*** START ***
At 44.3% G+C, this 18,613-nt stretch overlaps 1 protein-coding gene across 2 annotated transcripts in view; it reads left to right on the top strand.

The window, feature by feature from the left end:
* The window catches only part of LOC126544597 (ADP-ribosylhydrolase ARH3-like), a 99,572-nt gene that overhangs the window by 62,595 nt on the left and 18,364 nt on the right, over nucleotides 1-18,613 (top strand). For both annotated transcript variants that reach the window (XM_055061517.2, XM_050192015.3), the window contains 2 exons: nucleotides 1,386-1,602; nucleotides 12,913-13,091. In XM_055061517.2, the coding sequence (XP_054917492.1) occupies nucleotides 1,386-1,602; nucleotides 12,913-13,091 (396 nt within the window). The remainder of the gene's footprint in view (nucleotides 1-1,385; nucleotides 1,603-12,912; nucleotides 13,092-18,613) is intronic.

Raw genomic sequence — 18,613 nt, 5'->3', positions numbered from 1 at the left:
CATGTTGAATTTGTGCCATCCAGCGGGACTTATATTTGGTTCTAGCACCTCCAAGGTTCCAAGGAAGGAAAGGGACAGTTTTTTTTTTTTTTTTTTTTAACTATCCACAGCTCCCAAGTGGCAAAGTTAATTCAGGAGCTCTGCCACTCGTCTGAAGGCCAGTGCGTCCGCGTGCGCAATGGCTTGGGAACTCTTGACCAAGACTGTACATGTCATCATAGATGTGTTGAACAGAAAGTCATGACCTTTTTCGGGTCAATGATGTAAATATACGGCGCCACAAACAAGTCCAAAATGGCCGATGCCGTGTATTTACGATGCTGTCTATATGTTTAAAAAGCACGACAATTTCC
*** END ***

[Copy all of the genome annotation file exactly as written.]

At 44.3% G+C, this 18,613-nt stretch overlaps 1 protein-coding gene across 2 annotated transcripts in view; it reads left to right on the top strand.

The window, feature by feature from the left end:
* The window catches only part of LOC126544597 (ADP-ribosylhydrolase ARH3-like), a 99,572-nt gene that overhangs the window by 62,595 nt on the left and 18,364 nt on the right, over nucleotides 1-18,613 (top strand). For both annotated transcript variants that reach the window (XM_055061517.2, XM_050192015.3), the window contains 2 exons: nucleotides 1,386-1,602; nucleotides 12,913-13,091. In XM_055061517.2, the coding sequence (XP_054917492.1) occupies nucleotides 1,386-1,602; nucleotides 12,913-13,091 (396 nt within the window). The remainder of the gene's footprint in view (nucleotides 1-1,385; nucleotides 1,603-12,912; nucleotides 13,092-18,613) is intronic.

Raw genomic sequence — 18,613 nt, 5'->3', positions numbered from 1 at the left:
CATGTTGAATTTGTGCCATCCAGCGGGACTTATATTTGGTTCTAGCACCTCCAAGGTTCCAAGGAAGGAAAGGGACAGTTTTTTTTTTTTTTTTTTTTAACTATCCACAGCTCCCAAGTGGCAAAGTTAATTCAGGAGCTCTGCCACTCGTCTGAAGGCCAGTGCGTCCGCGTGCGCAATGGCTTGGGAACTCTTGACCAAGACTGTACATGTCATCATAGATGTGTTGAACAGAAAGTCATGACCTTTTTCGGGTCAATGATGTAAATATACGGCGCCACAAACAAGTCCAAAATGGCCGATGCCGTGTATTTACGATGCTGTCTATATGTTTAAAAAGCACGACAATTTCC